Author Topic: tire arc deviation disscussion  (Read 4556 times)


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tire arc deviation disscussion
« on: June 04, 2012, 01:23:19 AM »
i posted this on another forum and thought it would be a good point here too as we were discussing it for gymkhana

when i work nights, i just pull strait in the plant. we keep it clean here but it's all but impossible to keep the dust down. i noticed tonight that i could see very clearly my tire tracks. you might say, why is this relevent in the GK board slede? well i'll tell ya. i pull strait in where most back in off the street because it's easy for me on a bike to just make a u turn and park. i measured it and the alleyway is a little over 17 feet wide. it's not really a problem to just swing it around. it has been a point of pride for me for a long time that if my bike is rolling my feet are on the pegs, no duck walking. it's always looked hooky to me, like you really don't know what your doing if you have to walk a bike. i've been doing this long before GK got started here and that's probably why i was able to ride the first course reasonable well the first time i tried it. the point i'm trying to make is, i looked at my tire tracks on my usual u turn and they where nowhere close to the same track. i measured my bike, 68" from CP to CP. my ARC was just under 15' the tire tracks where over 26" apart all the way through the arc, that's side to side. front wheel furthest out, rear wheel over two feet to the inside. now this may be obvious to most everybody else but it just hit me looking at this that is the whole reason for the foot stomp. people want to put there feet down because it feels like the bike is turned sideways and leaned over, because it actually is. i took some pictures and will upload them as soon as i get home but i just had to get this out while it was on my mind. if nothing else it will be another tool for teaching/explaining why it doesn't feel exactly right to turn full lock and lean a bike in. i'd love to here all of you're ideas on this as well.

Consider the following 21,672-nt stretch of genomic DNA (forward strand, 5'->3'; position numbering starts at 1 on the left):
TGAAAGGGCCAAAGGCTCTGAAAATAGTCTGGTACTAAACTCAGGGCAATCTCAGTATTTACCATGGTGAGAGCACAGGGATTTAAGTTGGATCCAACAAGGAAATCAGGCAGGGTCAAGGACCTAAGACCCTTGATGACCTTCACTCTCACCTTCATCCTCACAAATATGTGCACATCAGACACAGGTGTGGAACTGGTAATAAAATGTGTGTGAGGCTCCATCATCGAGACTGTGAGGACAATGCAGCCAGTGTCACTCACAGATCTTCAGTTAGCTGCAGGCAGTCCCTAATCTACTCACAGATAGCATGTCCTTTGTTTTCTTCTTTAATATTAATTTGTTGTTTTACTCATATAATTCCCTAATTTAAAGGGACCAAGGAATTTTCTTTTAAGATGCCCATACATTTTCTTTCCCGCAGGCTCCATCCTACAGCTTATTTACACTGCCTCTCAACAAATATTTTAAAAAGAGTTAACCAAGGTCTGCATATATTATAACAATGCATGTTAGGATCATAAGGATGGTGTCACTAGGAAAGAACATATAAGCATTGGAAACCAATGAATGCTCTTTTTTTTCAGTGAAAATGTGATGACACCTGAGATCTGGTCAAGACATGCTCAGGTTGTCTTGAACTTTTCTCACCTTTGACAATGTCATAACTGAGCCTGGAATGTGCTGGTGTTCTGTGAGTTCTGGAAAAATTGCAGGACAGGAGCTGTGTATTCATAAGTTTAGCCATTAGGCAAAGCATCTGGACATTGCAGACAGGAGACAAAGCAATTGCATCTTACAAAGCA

sometimes you need to see the obvious to realize it.
A timid person is frightened before a danger; a coward during the time; and a courageous person afterward. -- Jean Paul Richter


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Re: tire arc deviation disscussion
« Reply #1 on: June 04, 2012, 03:25:12 AM »
Great illustration of why it is that the turn radius of the rear tyre is far more important to us than that of the front. Every bike has slightly different maximum/minimum rear wheel turn radii, so it will pay to find out what yours actually are so that you can use that information the next time you are blasting round a Moto Gymkhana course.

First step is to get down to your local carpark (one with the parking bays marked with white lines) and line up the front and rear wheels along one of the lines. With the engine off, turn the bars to full lock and walk the bike around until it is parallel to the line you started from but facing in the other direction. With a tape measure, measure the distance between the line you started from and the rear tyre and make a note of this distance. This is the maximum turn radius.

Now comes the tricky bit (you might need some friends to help) as you have to repeat the exercise only this time with the bike slightly leaned over. Once again measure the distance and you should see that it is a fair bit shorter. Repeat the exercise over and over using greater and greater angles of lean (hence the friends). When you can't physically push the bike around any more (due to bits of the bike dragging on the ground) you have discovered the bikes minimum turn radius. Now this is only ever a theoretical minimum, because when you are riding the bike the slip angle will increase thus making the tyre run a slightly wider radius due to the difference in speed between walking and riding.


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Re: tire arc deviation disscussion
« Reply #2 on: June 04, 2012, 12:45:11 PM »
Ooooh, you guys are so dang'd smart.  I just love this kind of analysis!  Where's my chalk, I'm going out to twist my bike around and measure stuff!
Lean into it...